The Mango Blog

Mango Languages' blog is your go-to language and culture resource. Subscribe and let the world surprise you.

Sicilian and Italian: What's the difference?

Sicilian fishing boats in SicilyIsn’t Sicilian just a dialect of Italian? It turns out there is actually a good deal of debate over this subject.

Some linguists believe that Sicilian may have actually been the first Romance Language, arising from a vulgar form of Latin spoken by Roman military men and everyday people. It is placed in the Italiano meridionale-estremo group of languages along with the Greek influenced Calabrian dialects of southern Italy, and actually has at least eleven regional dialects of its own.

The Sicilian language has been shaped by many years of foreign influence, occupation, and conquest. Unlike Italian, which is almost entirely Latin based, Sicilian has elements of Greek, Arabic, French, Catalan, and Spanish. This can be seen in many Sicilian words, like azzizzari [to embellish, adorn] from the Arabic aziz [beautiful], or foddi [angry], which can be traced to the Norman French fol.

Grammatically, Sicilian is also very different from Italian. For example, all the pronouns for I, he, she, you, and them are different in Sicilian. Also, take into account that Sicilian does not distinguish between plural endings for verbs, using the same conjugations for masculine and feminine nouns. In Italian, the plural form differs according to gender, and there is much more concern about agreement between nouns and adjoining adjectives.

A great deal of the actual Italian influence on Sicilian has been since 1860, when, during the Italian Unification, Sicily became a part of Italy. More and more, there is risk today that the Sicilian language will eventually die out due to the influx of the Italian language into Sicily, becoming the preferred tongue among the natives. Even Sicilian emigrants, like my own family, speak a brand of the language which is different from what actual native Sicilians speak, simply because the language has changed so much even in the last 50 years.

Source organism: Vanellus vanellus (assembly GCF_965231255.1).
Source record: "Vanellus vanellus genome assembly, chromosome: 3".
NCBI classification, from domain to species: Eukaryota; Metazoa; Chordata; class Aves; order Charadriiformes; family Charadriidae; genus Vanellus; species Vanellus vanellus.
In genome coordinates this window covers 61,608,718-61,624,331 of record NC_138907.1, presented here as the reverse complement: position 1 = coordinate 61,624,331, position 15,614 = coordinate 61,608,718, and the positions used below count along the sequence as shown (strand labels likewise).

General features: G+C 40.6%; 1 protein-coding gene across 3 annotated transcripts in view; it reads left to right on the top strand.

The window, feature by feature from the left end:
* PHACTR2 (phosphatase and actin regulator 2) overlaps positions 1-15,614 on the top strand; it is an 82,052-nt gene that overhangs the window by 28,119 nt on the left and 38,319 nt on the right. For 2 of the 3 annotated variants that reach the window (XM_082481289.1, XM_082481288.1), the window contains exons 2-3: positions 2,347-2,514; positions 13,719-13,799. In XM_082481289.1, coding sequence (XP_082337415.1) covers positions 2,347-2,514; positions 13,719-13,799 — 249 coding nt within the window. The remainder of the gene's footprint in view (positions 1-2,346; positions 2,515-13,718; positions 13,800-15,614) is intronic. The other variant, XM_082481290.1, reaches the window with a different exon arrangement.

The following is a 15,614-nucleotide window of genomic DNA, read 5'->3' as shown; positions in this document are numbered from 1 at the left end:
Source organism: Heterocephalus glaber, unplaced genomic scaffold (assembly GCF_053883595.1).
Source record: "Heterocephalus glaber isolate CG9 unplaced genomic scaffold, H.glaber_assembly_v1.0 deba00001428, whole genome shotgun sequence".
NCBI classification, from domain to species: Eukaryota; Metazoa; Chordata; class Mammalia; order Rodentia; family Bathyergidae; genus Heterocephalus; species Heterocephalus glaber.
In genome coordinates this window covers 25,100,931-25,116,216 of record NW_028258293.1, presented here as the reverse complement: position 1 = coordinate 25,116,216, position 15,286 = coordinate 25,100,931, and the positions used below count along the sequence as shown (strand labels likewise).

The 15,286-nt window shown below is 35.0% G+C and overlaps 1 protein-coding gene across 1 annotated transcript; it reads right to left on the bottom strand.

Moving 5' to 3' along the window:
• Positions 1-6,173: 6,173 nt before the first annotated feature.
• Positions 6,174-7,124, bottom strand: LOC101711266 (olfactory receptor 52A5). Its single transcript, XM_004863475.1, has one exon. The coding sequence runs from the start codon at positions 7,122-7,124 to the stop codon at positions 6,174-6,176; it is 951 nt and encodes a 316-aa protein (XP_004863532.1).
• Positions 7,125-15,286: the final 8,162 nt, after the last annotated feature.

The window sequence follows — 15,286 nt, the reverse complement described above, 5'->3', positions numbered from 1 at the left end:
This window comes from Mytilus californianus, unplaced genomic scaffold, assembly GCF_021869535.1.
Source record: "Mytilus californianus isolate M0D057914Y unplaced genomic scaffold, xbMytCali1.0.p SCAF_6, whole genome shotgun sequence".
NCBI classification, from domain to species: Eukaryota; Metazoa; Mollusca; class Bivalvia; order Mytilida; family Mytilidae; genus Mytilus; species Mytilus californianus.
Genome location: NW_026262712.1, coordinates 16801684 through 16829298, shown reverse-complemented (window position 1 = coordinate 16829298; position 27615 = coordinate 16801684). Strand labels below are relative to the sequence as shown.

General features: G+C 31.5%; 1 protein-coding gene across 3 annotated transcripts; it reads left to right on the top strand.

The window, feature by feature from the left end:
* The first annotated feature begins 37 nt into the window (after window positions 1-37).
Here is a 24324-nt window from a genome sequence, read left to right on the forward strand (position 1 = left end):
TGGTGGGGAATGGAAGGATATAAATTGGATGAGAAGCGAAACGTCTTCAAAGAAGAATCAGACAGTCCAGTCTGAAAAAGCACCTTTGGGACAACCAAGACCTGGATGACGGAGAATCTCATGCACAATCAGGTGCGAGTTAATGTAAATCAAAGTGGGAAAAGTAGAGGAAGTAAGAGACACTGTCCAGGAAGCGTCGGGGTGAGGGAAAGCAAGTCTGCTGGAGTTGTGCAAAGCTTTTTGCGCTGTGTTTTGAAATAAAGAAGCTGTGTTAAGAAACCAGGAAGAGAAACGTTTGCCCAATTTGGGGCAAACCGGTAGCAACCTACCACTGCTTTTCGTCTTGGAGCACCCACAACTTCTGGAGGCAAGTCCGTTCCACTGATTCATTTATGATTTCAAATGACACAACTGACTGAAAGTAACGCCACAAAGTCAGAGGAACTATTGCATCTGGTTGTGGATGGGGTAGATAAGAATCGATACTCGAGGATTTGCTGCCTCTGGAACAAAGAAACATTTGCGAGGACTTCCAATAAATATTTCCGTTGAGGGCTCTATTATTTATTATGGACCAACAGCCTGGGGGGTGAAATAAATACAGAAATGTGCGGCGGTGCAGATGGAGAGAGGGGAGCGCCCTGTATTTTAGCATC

So what’s the verdict? Have you met anyone who speaks Sicilian? Do you think that it is a language or a dialect?

Check out the videos we've made with two native speakers of both Sicilian and Italian to learn more about the differences (and similarities) between the two.

If you'd like to try your hand at Italian (or over 70 other languages and dialects), click below to begin your language-learning adventure with Mango. You know what they say in Italy, una sola lingua non è mai abbastanza! [One language is never enough!]

 

Start Learning

Stages of Language Learning
Language or dialect: the war of similarities.
Mango Languages
Written by Mango Languages

Start the conversation.

Related Posts
Best of 2018 in Language and Culture Around the World
Best of 2018 in Language and Culture Around the World
Practice Your Pronunciation With Phonetic Pop-Ups
Practice Your Pronunciation With Phonetic Pop-Ups
Hygge: the Art of Coziness
Hygge: the Art of Coziness
The Relationship Between Language Learning and Academic Success
The Relationship Between Language Learning and Academic Success
What It’s Really Like to Move to Another Country: Brazil
What It’s Really Like to Move to Another Country: Brazil
Five Predictions for Edtech Trends in 2019
Five Predictions for Edtech Trends in 2019

Comment

Subscribe To Blog

Subscribe to Email Updates